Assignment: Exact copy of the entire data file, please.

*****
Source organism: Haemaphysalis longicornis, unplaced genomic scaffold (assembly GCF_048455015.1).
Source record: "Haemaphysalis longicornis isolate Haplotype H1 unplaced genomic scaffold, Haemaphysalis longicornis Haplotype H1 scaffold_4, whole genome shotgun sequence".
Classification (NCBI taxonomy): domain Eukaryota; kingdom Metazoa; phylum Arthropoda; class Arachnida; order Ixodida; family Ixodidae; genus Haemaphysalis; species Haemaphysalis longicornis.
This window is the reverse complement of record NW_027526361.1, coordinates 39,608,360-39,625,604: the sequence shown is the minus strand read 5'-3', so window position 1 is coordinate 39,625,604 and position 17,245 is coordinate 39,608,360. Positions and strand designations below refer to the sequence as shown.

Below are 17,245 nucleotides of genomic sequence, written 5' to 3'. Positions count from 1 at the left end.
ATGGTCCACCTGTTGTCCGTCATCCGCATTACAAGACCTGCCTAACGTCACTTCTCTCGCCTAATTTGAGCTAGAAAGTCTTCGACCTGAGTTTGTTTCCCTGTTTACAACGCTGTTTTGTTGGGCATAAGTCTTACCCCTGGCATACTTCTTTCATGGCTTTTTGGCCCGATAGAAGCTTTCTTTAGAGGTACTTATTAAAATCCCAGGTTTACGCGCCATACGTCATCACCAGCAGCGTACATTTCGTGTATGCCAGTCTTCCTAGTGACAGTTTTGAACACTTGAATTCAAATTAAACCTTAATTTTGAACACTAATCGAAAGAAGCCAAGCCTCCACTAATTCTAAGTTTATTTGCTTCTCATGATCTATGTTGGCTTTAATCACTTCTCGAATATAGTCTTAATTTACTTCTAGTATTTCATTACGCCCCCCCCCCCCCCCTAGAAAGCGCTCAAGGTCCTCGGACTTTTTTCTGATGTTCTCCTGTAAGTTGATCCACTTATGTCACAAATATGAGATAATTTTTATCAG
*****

Source organism: Haemaphysalis longicornis, unplaced genomic scaffold (assembly GCF_048455015.1).
Source record: "Haemaphysalis longicornis isolate Haplotype H1 unplaced genomic scaffold, Haemaphysalis longicornis Haplotype H1 scaffold_4, whole genome shotgun sequence".
Classification (NCBI taxonomy): domain Eukaryota; kingdom Metazoa; phylum Arthropoda; class Arachnida; order Ixodida; family Ixodidae; genus Haemaphysalis; species Haemaphysalis longicornis.
This window is the reverse complement of record NW_027526361.1, coordinates 39,608,360-39,625,604: the sequence shown is the minus strand read 5'-3', so window position 1 is coordinate 39,625,604 and position 17,245 is coordinate 39,608,360. Positions and strand designations below refer to the sequence as shown.

Below are 17,245 nucleotides of genomic sequence, written 5' to 3'. Positions count from 1 at the left end.
ATGGTCCACCTGTTGTCCGTCATCCGCATTACAAGACCTGCCTAACGTCACTTCTCTCGCCTAATTTGAGCTAGAAAGTCTTCGACCTGAGTTTGTTTCCCTGTTTACAACGCTGTTTTGTTGGGCATAAGTCTTACCCCTGGCATACTTCTTTCATGGCTTTTTGGCCCGATAGAAGCTTTCTTTAGAGGTACTTATTAAAATCCCAGGTTTACGCGCCATACGTCATCACCAGCAGCGTACATTTCGTGTATGCCAGTCTTCCTAGTGACAGTTTTGAACACTTGAATTCAAATTAAACCTTAATTTTGAACACTAATCGAAAGAAGCCAAGCCTCCACTAATTCTAAGTTTATTTGCTTCTCATGATCTATGTTGGCTTTAATCACTTCTCGAATATAGTCTTAATTTACTTCTAGTATTTCATTACGCCCCCCCCCCCCCCCTAGAAAGCGCTCAAGGTCCTCGGACTTTTTTCTGATGTTCTCCTGTAAGTTGATCCACTTATGTCACAAATATGAGATAATTTTTATCAG